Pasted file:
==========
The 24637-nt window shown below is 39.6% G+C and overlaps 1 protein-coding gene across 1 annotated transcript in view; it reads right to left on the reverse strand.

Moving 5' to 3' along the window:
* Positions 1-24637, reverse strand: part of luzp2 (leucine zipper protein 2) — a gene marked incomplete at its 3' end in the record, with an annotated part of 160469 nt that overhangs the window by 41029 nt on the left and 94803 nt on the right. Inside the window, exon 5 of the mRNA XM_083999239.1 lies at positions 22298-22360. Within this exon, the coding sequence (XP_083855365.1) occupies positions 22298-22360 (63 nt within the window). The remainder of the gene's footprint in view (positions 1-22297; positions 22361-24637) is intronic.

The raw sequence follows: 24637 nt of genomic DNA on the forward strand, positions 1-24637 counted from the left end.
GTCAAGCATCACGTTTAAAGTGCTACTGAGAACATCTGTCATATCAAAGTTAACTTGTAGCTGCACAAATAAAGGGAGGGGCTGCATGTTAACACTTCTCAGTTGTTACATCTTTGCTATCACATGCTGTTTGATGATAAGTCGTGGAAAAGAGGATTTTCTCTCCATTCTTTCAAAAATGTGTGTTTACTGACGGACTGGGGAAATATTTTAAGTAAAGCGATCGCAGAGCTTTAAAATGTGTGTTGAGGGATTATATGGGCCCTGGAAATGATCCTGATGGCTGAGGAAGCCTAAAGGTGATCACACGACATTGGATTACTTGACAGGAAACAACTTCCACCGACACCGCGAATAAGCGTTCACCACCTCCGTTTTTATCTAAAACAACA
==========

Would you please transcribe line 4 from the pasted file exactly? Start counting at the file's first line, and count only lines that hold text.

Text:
The raw sequence follows: 24637 nt of genomic DNA on the forward strand, positions 1-24637 counted from the left end.